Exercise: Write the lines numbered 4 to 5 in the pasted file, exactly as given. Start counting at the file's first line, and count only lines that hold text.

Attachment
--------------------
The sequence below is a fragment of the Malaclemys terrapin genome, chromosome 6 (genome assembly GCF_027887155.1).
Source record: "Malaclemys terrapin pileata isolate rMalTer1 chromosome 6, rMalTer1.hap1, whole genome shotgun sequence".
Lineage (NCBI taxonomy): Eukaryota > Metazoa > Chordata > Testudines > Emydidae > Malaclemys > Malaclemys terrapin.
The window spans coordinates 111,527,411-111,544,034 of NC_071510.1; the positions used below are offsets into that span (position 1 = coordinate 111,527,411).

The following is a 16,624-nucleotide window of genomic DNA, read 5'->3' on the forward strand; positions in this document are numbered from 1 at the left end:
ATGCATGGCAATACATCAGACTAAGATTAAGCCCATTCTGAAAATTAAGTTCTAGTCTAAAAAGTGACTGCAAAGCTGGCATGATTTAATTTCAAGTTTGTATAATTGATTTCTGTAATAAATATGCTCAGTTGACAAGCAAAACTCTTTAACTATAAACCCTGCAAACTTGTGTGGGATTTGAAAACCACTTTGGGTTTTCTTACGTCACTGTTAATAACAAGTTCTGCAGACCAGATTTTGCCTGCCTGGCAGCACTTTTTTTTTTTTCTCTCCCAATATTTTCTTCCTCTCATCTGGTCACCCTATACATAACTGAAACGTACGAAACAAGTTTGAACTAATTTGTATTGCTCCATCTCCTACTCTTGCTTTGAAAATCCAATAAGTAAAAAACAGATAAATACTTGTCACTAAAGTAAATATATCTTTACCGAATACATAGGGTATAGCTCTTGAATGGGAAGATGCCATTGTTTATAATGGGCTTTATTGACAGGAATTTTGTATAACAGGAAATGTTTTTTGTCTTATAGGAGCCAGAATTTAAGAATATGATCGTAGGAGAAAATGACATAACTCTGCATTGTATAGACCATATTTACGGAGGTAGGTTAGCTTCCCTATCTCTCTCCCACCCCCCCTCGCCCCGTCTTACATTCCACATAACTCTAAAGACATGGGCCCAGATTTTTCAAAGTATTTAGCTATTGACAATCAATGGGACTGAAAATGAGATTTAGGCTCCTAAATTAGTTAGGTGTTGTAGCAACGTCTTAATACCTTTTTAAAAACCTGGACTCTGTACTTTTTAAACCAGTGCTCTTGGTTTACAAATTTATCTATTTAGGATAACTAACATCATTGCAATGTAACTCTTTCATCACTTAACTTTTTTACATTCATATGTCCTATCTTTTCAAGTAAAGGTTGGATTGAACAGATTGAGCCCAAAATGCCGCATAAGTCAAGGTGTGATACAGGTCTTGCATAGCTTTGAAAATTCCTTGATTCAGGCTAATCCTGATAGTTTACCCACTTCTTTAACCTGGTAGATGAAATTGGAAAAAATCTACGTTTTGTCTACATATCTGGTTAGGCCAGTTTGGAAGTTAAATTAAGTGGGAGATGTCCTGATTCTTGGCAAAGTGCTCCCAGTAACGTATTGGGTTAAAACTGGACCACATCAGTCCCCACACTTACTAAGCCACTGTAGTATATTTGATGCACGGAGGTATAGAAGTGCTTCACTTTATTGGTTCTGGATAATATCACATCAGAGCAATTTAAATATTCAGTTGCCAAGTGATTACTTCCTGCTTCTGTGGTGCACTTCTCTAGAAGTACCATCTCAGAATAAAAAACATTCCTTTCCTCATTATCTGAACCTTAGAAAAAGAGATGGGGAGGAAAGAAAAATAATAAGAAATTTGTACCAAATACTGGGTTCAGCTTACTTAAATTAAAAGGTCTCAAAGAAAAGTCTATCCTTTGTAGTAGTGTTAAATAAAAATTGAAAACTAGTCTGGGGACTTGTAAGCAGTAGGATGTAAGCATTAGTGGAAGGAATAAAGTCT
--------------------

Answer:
The window spans coordinates 111,527,411-111,544,034 of NC_071510.1; the positions used below are offsets into that span (position 1 = coordinate 111,527,411).

The following is a 16,624-nucleotide window of genomic DNA, read 5'->3' on the forward strand; positions in this document are numbered from 1 at the left end: